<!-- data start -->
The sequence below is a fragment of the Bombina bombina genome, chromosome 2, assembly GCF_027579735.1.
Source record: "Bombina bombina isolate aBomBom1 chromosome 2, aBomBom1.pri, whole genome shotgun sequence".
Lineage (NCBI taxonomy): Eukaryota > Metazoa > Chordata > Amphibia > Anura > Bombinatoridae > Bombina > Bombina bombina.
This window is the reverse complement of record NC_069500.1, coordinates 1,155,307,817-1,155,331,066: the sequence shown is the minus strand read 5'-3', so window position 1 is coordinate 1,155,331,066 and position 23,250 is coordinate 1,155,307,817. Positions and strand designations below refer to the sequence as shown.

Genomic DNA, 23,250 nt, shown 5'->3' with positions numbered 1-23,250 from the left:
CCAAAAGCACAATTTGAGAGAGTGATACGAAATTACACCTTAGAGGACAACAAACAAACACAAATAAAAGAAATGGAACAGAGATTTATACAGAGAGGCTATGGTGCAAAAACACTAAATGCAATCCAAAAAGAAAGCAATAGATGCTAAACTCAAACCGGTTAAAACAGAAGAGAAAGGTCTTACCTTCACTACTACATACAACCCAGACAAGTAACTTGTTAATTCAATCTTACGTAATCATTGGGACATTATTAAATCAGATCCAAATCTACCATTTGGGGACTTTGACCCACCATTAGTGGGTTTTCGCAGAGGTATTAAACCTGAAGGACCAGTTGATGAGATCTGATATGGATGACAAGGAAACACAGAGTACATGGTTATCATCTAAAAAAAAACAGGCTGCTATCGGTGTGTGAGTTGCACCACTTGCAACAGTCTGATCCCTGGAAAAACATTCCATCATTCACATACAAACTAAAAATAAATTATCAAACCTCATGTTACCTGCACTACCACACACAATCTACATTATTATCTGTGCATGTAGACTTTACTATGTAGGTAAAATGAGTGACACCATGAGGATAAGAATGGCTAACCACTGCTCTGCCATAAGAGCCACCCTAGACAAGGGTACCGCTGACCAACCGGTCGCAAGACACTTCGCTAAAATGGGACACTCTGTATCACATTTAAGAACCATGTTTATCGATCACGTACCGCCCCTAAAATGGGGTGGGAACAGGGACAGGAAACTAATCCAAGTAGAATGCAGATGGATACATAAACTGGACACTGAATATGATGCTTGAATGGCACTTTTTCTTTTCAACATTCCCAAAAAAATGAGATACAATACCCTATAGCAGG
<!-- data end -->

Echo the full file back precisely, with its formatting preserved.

The sequence below is a fragment of the Bombina bombina genome, chromosome 2, assembly GCF_027579735.1.
Source record: "Bombina bombina isolate aBomBom1 chromosome 2, aBomBom1.pri, whole genome shotgun sequence".
Lineage (NCBI taxonomy): Eukaryota > Metazoa > Chordata > Amphibia > Anura > Bombinatoridae > Bombina > Bombina bombina.
This window is the reverse complement of record NC_069500.1, coordinates 1,155,307,817-1,155,331,066: the sequence shown is the minus strand read 5'-3', so window position 1 is coordinate 1,155,331,066 and position 23,250 is coordinate 1,155,307,817. Positions and strand designations below refer to the sequence as shown.

Genomic DNA, 23,250 nt, shown 5'->3' with positions numbered 1-23,250 from the left:
CCAAAAGCACAATTTGAGAGAGTGATACGAAATTACACCTTAGAGGACAACAAACAAACACAAATAAAAGAAATGGAACAGAGATTTATACAGAGAGGCTATGGTGCAAAAACACTAAATGCAATCCAAAAAGAAAGCAATAGATGCTAAACTCAAACCGGTTAAAACAGAAGAGAAAGGTCTTACCTTCACTACTACATACAACCCAGACAAGTAACTTGTTAATTCAATCTTACGTAATCATTGGGACATTATTAAATCAGATCCAAATCTACCATTTGGGGACTTTGACCCACCATTAGTGGGTTTTCGCAGAGGTATTAAACCTGAAGGACCAGTTGATGAGATCTGATATGGATGACAAGGAAACACAGAGTACATGGTTATCATCTAAAAAAAAACAGGCTGCTATCGGTGTGTGAGTTGCACCACTTGCAACAGTCTGATCCCTGGAAAAACATTCCATCATTCACATACAAACTAAAAATAAATTATCAAACCTCATGTTACCTGCACTACCACACACAATCTACATTATTATCTGTGCATGTAGACTTTACTATGTAGGTAAAATGAGTGACACCATGAGGATAAGAATGGCTAACCACTGCTCTGCCATAAGAGCCACCCTAGACAAGGGTACCGCTGACCAACCGGTCGCAAGACACTTCGCTAAAATGGGACACTCTGTATCACATTTAAGAACCATGTTTATCGATCACGTACCGCCCCTAAAATGGGGTGGGAACAGGGACAGGAAACTAATCCAAGTAGAATGCAGATGGATACATAAACTGGACACTGAATATGATGCTTGAATGGCACTTTTTCTTTTCAACATTCCCAAAAAAATGAGATACAATACCCTATAGCAGG